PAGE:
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I used to think that my bones would wear out if I bent them too much. I guess I did not understand about joints. So at night, I would sleep with my arms and legs and back perfectly straight so that I would not wear out my bones. Now that I'm 65 with arthritis, I think maybe I was on to something.
I lived near a high school when I was growing up, and one day I asked one of the football players coming home after a game what he had in his duffle bag. He told me that football was a violent sport, and he had body parts of the players that got beaten up in the game - I believed him for years, and concluded that he was taking them home to bury them in his backyard!!
I used to believe that women who wore high heeled shoes did so because that was the actual shape of their foot, heel, wedge and all.
When I was about six, I had the theory that if you ever broke a bone it was replaced by one of your smaller "bones" (actually just ridges) that covered your Adam's apple. It would fall into your stomach and expand, then float to wherever needed repair. When you were old and all of your bones had been broken, you would no longer be able to feel your Adam's apple because all your bones had been used. I believed that seriously and told my dad about it, who didn't discourage me from the idea until I was in third grade.
When I was little, I thought some people (I didn't notice it was always women) had naturally bright red fingernails. I felt sorry for them, and was grateful that mine were clear.
When I was little my dad told me I was born with unusually large feet and that since his feet were really small the doctors surgically switched them so that our feet would match the rest of our bodies.
I used to think that bodily tissues were kleenex sheets that grew in certain parts of your body.
When I was little, I met a person who lost her fingers on one of her hands because they got caught in a fan. I thought she was secretly a Powerpuff girl.
When i was a kid one of my mom's friends had her arm amputated off at the elbow. It had healed up since the last time i saw here with the arm that it was a clean nub. I believed she could take her arm off and put it back on like a magic trick. Similar to the severed thumb trick.
My dad convinced me that the blue vein you could see on the bridge of my nose was there because he squished a blueberry on it when I was born. He had me going for a while with that one!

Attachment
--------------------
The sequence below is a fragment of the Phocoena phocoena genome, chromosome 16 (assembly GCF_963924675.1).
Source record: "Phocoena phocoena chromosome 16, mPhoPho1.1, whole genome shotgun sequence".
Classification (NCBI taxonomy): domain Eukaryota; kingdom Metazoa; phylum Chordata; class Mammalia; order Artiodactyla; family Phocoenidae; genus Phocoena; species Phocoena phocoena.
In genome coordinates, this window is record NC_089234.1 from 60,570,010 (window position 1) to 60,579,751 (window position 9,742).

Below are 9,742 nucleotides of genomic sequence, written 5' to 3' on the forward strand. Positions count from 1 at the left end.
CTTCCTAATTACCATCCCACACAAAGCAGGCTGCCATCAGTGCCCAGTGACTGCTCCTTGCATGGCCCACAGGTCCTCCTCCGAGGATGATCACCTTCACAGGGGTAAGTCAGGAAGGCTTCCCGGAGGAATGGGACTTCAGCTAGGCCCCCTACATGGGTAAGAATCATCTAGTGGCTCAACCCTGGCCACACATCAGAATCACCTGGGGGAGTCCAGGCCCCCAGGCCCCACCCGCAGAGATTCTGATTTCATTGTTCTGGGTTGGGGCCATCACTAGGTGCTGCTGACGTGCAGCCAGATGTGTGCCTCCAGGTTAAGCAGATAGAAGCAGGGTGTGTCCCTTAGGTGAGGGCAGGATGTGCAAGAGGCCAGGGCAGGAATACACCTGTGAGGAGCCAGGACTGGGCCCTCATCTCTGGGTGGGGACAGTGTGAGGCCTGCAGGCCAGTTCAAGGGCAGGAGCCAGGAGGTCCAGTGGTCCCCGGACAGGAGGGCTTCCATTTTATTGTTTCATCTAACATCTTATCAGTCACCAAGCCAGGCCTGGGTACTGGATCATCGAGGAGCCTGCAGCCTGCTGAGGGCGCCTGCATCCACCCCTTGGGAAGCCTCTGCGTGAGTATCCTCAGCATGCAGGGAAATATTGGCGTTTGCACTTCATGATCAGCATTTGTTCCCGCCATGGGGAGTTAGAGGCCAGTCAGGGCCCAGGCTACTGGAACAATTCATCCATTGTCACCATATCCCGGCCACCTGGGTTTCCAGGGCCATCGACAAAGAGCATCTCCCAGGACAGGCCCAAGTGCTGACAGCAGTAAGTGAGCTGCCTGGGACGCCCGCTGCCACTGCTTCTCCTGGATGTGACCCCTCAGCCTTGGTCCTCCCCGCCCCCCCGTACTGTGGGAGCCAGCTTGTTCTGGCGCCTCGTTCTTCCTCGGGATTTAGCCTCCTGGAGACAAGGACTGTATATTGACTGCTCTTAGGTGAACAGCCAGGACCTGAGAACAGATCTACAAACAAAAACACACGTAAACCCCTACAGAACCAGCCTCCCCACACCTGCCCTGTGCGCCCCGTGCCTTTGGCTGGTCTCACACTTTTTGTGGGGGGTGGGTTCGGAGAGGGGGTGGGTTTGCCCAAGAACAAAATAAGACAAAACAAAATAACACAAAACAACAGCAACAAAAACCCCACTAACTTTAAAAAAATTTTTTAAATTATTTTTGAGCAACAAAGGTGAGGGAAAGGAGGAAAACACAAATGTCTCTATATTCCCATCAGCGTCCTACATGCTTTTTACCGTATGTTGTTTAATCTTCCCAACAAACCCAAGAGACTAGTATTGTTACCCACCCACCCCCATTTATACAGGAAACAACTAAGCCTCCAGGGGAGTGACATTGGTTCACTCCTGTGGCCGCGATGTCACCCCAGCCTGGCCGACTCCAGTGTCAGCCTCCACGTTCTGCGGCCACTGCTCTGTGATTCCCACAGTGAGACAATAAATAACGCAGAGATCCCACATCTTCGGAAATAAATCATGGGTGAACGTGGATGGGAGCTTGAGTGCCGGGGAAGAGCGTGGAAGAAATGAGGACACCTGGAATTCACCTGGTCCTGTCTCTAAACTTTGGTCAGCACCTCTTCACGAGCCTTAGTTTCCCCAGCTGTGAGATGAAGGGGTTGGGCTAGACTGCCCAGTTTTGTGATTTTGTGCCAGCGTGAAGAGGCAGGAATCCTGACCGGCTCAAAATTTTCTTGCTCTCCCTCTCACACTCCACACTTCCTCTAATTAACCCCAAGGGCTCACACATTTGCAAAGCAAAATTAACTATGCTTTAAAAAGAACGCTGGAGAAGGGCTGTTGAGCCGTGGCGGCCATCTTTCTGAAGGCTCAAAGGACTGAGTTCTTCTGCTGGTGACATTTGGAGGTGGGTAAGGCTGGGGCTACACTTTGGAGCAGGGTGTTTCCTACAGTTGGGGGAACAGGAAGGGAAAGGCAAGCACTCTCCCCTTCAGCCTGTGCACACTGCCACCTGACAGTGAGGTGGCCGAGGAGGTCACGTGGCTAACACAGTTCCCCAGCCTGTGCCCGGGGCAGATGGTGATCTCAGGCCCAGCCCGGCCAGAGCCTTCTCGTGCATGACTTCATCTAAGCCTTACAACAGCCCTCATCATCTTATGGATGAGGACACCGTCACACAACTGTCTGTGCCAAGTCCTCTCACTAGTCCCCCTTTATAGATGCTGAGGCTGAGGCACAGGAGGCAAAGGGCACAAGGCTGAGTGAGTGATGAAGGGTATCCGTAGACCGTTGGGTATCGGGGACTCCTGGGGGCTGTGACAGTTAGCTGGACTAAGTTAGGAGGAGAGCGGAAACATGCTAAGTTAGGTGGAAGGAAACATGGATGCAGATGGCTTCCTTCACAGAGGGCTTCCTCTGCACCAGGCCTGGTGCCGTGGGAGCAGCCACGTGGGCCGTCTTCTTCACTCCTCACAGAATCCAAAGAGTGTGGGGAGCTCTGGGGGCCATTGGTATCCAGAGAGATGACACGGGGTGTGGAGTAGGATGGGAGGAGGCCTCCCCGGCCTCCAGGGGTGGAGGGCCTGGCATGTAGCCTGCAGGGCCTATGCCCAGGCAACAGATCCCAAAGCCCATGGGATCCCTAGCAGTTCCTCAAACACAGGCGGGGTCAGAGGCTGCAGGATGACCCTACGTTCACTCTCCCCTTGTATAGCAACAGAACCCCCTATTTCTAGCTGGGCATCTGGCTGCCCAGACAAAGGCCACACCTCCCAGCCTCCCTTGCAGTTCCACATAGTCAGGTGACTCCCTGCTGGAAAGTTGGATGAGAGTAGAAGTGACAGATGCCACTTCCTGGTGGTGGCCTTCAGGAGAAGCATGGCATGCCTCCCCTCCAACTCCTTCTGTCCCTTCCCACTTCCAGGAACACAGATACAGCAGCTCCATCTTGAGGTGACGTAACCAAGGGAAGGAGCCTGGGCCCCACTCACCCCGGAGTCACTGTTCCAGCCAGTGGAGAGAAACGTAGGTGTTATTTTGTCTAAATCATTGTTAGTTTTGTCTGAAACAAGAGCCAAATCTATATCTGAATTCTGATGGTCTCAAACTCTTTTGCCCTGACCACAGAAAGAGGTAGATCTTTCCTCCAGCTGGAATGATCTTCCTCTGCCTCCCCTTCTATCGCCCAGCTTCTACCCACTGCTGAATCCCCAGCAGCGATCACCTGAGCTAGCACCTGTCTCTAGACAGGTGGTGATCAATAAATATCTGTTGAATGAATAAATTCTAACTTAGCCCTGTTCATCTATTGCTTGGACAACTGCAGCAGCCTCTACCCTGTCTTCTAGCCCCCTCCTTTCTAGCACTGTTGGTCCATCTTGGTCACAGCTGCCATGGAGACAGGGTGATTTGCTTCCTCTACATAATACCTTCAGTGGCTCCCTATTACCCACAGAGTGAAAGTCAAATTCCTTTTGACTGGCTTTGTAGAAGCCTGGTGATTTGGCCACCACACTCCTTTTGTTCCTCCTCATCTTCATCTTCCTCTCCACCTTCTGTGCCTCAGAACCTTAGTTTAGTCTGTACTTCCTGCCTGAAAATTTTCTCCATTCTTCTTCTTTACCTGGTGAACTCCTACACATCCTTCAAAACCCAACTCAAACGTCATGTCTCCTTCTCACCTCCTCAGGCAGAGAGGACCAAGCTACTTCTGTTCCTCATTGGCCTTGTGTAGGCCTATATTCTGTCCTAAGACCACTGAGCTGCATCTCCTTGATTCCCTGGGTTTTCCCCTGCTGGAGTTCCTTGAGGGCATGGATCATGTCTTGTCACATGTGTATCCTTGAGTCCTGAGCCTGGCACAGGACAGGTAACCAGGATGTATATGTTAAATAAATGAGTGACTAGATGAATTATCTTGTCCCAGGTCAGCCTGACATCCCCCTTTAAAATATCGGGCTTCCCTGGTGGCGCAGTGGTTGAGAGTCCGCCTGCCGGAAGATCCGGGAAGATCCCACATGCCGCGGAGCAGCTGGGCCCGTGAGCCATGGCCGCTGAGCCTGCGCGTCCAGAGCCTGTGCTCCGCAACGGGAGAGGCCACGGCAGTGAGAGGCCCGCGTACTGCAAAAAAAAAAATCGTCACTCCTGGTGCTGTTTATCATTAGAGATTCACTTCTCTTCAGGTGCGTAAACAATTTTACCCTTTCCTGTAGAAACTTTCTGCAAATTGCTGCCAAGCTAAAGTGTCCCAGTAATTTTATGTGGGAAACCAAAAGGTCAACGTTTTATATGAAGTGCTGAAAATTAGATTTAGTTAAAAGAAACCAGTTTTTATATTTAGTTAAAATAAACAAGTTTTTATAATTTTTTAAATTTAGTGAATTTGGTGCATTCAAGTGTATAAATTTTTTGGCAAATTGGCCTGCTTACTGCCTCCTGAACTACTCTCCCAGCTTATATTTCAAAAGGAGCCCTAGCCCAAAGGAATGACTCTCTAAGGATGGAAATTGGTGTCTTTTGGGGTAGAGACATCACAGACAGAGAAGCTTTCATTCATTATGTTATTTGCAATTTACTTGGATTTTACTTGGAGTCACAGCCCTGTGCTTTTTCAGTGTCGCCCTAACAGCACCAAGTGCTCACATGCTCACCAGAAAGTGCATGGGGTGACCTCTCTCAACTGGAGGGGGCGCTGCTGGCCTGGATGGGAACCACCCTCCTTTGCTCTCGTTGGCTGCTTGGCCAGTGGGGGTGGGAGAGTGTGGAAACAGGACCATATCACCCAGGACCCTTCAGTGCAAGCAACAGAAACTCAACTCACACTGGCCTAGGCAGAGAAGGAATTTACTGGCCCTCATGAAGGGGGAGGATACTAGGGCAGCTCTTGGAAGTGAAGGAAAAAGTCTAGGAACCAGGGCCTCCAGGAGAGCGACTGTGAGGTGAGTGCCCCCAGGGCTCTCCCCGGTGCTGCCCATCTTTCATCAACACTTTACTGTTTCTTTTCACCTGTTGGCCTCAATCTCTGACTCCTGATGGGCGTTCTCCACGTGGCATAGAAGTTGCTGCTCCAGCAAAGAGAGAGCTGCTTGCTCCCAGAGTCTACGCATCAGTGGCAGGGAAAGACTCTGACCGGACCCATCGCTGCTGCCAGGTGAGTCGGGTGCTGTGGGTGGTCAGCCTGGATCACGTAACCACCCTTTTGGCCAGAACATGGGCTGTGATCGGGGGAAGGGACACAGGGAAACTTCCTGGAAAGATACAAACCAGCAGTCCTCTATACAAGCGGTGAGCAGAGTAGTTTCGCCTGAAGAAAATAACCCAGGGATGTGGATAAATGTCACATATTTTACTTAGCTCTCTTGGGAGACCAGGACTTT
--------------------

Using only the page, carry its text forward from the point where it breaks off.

I used to wonder if everyone else's mouth was wet inside or was it just mine?
My best friend across the road thought my dad was a vampire because he had his four front teeth missing, she would run screaming from our house because he never put his fake ones in unless he had to, he would hiss at her very, very often.
I use to believe that you always had to swallow your saliva in your mouth every 8 seconds or so. I found out when I was 7 that you didn't when I watched an interesting show on TV. I was so engrossed that I forgot to swallow and actually thought I would die.
I use to think that the white stuff under your nails were how many times you lied. now i just know its scuffs on your finger nails.
I used to believe that "spare ribs" were extra bones that weren't medically necessary, and could be removed like an appendix or spleen. This belief was bolstered by an urban legend about Marilyn Manson having some lower ribs removed, that I heard later in life.
This belief was debunked, last month, by my fiancee. I'm 29.
When my sister was 4, my mother told us that my grandfather had to have surgery to have scar tissue removed. She went around to everyone in our neighborhood and told them that our grandfather had to have Kleenex removed from his nose.
In an effort for me to brush my teeth when I was younger, my mom told me that cavities were little white bugs (similar to head lice) that would live on my teeth. She even got our dentist in on it, so of course I believed them.
When I had realized that I had put my shoes on the wrong foot, I thought if i just crossed my legs no one would notice. They did. and I tripped myself a lot.
I discovered that me knees creak a bit sometimes. I told my dad about it and he told me about how when I was born I had no knees and so they had to give me steel knees. I believed it for 6 years. I was very angry when I discovered this was false.
When I was little, I spilled chocolate ice cream right on a birth mark on my leg I had never seen before. I thought for a long time the ice cream had stained my leg and would never come off, until my mom explained it.